There is little doubt the deeply held conviction that major corporate activity is being prepared in London is helping to underpin equities.
This year has so far produced a handful of large deals although there has been a steady stream of action on the market's undercard.
In 1987 Britain accounted for more than 80 per cent of Europe's take- over action. As the Continent has caught the merger bug and deals have flowed with increasing strength the British percentage has fallen sharply and is now just under half.
It will probably decline still further although the overall value of domestic deals, as well as those on the Continent, will continue to increase as transactions get bigger.
Ian Harnett at the BT Alex.Brown investment house says Europe is set for a record year "with an increasing number of cross-border deals".
He believes that the signalled arrival of the euro is one of the factors behind the European upsurge. "The prospect of a new large market with a single currency has changed the horizons of companies," he says.
Inflation - or the lack of it - is another influence. "In an era of low inflation it is difficult to keep profits growing at the kinds of rate investors have become used to in previous years.
"If it is difficult to grow the top line then management will focus on cutting costs as a way to improve the bottom line. Looking for synergistic acquisitions becomes a key of achieving this aim."
Unbundling conglomerates, often haphazardly thrown together, has also provided fuel for the take-over flames with businesses sold as a rag-bag of diversified activities being reorganised in recognition of the now more fashionable focused approach.
Then, of course, there is globalisation. "Monopoly considerations, which might have been viewed as an impediment to deals in the past, can be dismissed when one considers market share in a global context," Mr Harnett observes.
Large mergers since 1987 have totalled pounds 273.4bn, with the average deal priced at pounds 2.5bn. The Swiss, at pounds 4.7bn, have the highest average with Britain next at pounds 2.7bn. In the 11 years Britain produced 45 mega-deals - more than double the next busiest nation, France.
Mr Harnett calculates that more than 60 per cent of the take-overs have been domestic affairs, but the pattern is changing.
Not surprising in view of the common language and similar corporate culture, the Americans have played a far stronger predatory role in Britain than in Europe. Against the Continental ratio of three US bids out of 21, Britain has managed 10 out of 21.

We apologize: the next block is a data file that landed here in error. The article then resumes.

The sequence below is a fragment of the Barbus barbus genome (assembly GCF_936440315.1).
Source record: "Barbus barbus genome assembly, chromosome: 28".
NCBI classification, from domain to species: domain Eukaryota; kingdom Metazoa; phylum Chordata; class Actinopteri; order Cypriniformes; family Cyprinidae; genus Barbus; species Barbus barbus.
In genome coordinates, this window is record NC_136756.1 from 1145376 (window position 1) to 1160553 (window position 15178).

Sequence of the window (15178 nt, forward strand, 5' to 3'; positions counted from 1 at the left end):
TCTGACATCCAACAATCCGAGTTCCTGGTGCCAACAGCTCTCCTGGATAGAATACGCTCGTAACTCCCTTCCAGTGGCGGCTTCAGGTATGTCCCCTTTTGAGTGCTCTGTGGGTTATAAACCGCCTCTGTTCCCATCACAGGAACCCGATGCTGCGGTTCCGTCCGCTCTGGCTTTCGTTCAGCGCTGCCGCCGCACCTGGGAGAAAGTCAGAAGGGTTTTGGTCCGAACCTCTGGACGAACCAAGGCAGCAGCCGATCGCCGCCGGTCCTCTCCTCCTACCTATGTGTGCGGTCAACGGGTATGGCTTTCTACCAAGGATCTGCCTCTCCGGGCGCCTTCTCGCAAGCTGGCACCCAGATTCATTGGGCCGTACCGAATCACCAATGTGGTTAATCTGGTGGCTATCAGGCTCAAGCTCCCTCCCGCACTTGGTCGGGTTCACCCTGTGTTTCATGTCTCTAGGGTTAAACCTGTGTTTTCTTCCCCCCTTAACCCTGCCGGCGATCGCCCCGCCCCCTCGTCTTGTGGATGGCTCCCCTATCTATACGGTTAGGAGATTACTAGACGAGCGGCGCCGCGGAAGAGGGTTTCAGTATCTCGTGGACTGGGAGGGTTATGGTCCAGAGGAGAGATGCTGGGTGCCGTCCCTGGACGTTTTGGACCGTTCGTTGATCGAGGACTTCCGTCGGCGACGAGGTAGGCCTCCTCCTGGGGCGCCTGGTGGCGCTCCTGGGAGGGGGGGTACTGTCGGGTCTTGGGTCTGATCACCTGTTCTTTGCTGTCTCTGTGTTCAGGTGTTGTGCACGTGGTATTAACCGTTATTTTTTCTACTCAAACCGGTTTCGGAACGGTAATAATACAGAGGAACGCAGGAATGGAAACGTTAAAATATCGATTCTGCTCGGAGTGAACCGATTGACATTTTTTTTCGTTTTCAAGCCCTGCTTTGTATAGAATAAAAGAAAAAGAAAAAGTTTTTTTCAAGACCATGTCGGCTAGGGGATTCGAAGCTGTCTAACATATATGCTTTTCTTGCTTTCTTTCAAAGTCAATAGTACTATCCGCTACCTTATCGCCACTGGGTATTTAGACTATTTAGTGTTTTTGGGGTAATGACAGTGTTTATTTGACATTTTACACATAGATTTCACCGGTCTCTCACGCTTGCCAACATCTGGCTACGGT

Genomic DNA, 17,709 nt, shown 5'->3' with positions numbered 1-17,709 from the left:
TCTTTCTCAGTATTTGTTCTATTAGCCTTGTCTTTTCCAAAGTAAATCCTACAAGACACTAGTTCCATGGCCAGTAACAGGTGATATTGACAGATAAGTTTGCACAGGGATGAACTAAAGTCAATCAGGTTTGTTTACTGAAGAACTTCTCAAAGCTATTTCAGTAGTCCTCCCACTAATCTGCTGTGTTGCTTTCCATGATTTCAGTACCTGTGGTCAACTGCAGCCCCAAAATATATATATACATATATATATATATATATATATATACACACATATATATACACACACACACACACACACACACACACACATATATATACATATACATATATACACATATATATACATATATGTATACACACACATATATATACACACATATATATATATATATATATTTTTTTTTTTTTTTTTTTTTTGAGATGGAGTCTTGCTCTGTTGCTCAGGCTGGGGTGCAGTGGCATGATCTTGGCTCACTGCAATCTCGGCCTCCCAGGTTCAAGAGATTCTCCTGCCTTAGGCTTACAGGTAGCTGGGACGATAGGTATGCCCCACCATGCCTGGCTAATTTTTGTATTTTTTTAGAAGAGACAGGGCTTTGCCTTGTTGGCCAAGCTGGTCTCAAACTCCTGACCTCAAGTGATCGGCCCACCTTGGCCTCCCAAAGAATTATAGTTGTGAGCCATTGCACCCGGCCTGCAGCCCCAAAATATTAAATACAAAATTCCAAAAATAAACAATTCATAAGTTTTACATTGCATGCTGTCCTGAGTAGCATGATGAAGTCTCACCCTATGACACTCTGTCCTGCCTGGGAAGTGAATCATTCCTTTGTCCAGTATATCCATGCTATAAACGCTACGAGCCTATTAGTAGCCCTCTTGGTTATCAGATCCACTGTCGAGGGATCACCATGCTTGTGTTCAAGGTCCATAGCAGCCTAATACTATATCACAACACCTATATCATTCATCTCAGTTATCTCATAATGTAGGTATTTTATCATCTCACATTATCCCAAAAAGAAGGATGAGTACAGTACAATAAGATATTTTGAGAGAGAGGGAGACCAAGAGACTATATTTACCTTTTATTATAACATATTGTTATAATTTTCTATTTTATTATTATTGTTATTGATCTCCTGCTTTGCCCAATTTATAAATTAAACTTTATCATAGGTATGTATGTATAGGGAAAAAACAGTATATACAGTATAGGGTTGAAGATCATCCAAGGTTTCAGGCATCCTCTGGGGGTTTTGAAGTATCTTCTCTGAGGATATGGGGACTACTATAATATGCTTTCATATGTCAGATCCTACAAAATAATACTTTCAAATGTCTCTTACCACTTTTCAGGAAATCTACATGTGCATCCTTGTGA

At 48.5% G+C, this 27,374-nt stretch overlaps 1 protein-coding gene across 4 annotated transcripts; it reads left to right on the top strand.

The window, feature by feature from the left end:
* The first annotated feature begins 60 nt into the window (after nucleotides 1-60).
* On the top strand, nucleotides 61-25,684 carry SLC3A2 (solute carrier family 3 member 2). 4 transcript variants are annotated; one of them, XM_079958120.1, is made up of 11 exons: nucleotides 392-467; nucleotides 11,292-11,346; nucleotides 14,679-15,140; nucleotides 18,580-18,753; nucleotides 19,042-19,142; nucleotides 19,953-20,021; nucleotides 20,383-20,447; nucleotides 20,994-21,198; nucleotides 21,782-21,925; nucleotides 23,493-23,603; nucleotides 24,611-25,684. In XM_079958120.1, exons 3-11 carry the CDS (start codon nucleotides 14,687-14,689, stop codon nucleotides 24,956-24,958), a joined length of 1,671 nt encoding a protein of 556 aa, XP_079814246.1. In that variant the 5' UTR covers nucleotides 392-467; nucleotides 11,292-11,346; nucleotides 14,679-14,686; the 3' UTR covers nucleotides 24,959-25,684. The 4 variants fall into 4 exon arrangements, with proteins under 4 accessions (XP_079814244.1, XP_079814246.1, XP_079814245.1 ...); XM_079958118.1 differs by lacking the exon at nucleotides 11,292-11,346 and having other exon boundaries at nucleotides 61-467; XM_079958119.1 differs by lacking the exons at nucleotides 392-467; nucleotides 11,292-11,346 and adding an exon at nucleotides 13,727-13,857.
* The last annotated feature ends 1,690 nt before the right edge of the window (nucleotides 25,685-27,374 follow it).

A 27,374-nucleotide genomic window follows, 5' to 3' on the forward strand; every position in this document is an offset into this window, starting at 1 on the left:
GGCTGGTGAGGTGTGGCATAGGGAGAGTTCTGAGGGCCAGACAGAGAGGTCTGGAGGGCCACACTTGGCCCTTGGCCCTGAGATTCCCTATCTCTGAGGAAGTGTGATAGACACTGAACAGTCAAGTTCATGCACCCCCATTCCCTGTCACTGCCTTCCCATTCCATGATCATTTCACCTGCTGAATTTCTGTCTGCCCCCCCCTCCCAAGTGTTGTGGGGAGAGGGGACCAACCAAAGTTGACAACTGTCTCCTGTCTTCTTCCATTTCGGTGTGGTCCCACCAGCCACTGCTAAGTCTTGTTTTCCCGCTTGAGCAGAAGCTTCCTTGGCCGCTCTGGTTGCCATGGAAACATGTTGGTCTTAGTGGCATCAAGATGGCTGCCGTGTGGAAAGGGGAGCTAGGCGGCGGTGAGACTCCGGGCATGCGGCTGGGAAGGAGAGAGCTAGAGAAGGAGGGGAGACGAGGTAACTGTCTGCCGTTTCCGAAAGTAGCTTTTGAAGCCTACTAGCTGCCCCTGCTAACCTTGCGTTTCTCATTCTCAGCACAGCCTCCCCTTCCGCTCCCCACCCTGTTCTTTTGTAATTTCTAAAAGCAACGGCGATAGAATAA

Financials and utilities have provided much of the action. The Americans have plugged in to many of the regional electricity companies and among financials to fall to overseas invaders are such renowned City firms as Kleinwort Benson, Smith New Court and SG Warburg.
It is not, of course, only proud City groups which have fallen. The Savoy Hotel has gone American, Rolls-Royce Motors is going German, a fate which may befall The Mirror. And Christie's International, the world famous fine-art auctioneer, is set to operate under a French hammer.
Southern Electric, the only "rec" still independent and quoted, is on the week's results list. It produces year's figures on Thursday and although the basic business should have performed well, profits will be dragged lower by the start-up costs of its gas venture, a poor contracting performance and higher interest charges. Around pounds 246m against pounds 255.5m is likely.
National Grid, which floated its Energis off-shoot in December and returned pounds 760m to shareholders, will offer year's figures near pounds 488m against pounds 685m tomorrow.
Thames Water, the biggest water utility, which may have suffered a cut- off in Indonesia, is also on tap tomorrow. About pounds 408m, up from pounds 371.8m is expected.
The three utilities will, no doubt, follow the already established pattern of handing out, to the annoyance of their detractors, sharply increased dividend payments. Southern should go from 21.5p to 24p; Grid from 11.2p to 12p and Thames from 34.4p to 38.9p.
Boots, Siebe and Vodafone also feature on this week's reporting schedule.
The tried-and-tested chemist shops formula continues to underpin Boots. With Halfords and the opticians chain also increasing their contributions, profits of pounds 550m (pounds 536.2m) are expected. Even Do-it-all, the DIY operation, should have cut its losses, from pounds 9.5m to pounds 500,000.
Engineer Siebe, with pounds 3bn of corporate deals in two years, should achieve year's profits a touch over pounds 500m against pounds 417.1m. And Vodafone, regarded as a take-over target as the telecoms industry continues to consolidate, should manage an out-turn of just over pounds 650m against pounds 514m.
Pilkington, the glass maker, is busy cutting costs and it will be progress on this front, rather than profits, which will interest the market. It said last year it wanted to eliminate pounds 190m of costs, involving 6,000 redundancies and shutting down unprofitable operations.
Paolo Scaroni, the new chief executive, is expected to say that around pounds 100m of costs have already been taken out, which should be reflected in this year's figures. This week, however, a 15 per cent profits downturn to pounds 112m in the year to March is expected to be announced.Reuse content